It is important to state that, while instructors could simply introduce learners to the SNS and let things develop organically, instructor guidance and feedback are important in advancing professional growth more rapidly (Meyers & Jones, 1993) and encouraging students “to clarify, question, consolidate, and appropriate new knowledge” (p. 21) such as their management of professional networking within the LinkedIn® SNS context (Jonassen, Davidson, Collins, Campbell, & Haag, 1995).

The rest of this paper describes students’ professional networking behaviors within the confines of SNS technology adoption in the LinkedIn® SNS system. This includes separate sections on registration, profile creation, and profile elaboration phases as well as a final section devoted to the revision, expansion, and advanced navigation phase. SNS technology adoption includes recommendations for instructors wishing to accelerate student development consistent with Kolb’s experiential learning cycle.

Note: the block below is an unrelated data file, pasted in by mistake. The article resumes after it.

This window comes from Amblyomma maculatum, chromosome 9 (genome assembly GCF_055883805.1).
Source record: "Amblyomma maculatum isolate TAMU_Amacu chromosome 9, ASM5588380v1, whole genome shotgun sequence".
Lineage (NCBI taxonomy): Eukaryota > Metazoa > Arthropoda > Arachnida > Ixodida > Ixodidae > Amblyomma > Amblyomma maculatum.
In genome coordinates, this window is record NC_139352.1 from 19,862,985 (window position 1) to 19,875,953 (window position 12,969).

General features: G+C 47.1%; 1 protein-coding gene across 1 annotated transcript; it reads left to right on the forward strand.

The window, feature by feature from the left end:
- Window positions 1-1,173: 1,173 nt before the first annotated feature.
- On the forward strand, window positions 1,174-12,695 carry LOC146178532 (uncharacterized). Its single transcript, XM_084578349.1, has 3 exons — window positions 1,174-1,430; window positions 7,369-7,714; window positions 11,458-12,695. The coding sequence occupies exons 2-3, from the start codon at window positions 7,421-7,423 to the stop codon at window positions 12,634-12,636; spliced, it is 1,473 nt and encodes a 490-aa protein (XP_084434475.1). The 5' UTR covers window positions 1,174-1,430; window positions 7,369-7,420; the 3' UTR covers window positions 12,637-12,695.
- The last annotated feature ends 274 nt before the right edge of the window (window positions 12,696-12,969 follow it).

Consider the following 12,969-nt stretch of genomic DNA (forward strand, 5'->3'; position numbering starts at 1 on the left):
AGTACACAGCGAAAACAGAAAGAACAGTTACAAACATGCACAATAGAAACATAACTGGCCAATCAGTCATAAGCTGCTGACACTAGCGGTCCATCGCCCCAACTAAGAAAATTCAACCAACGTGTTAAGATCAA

Basic LinkedIn® use or network access requires the registration of first and last name, email address, and password of choice (Figure 1). Immediate access means that even a new user, prior to creating a profile, can look for and add contacts; browse and join academic, trade, professional, and interest groups; direct a search for jobs or view potential job matches provided by LinkedIn®; and search companies, view news, access the help center, and add applications. Nearly all of these, however, are enhanced as the SNS user enters more personalized information during the profile creation and updating process discussed below. While the creation and maintenance of a complete profile requires a lot of work, the addition of even basic user information improves LinkedIn® recommended connections, groups, jobs, corporations, and news items. SNS algorithms use basic information provided by the users to search for and match up connections, jobs, and other information with their preferences. At the registration stage, however, the primary concern for instructors involves student access and introduction to the SNS.


Figure 1. LinkedIn® registration page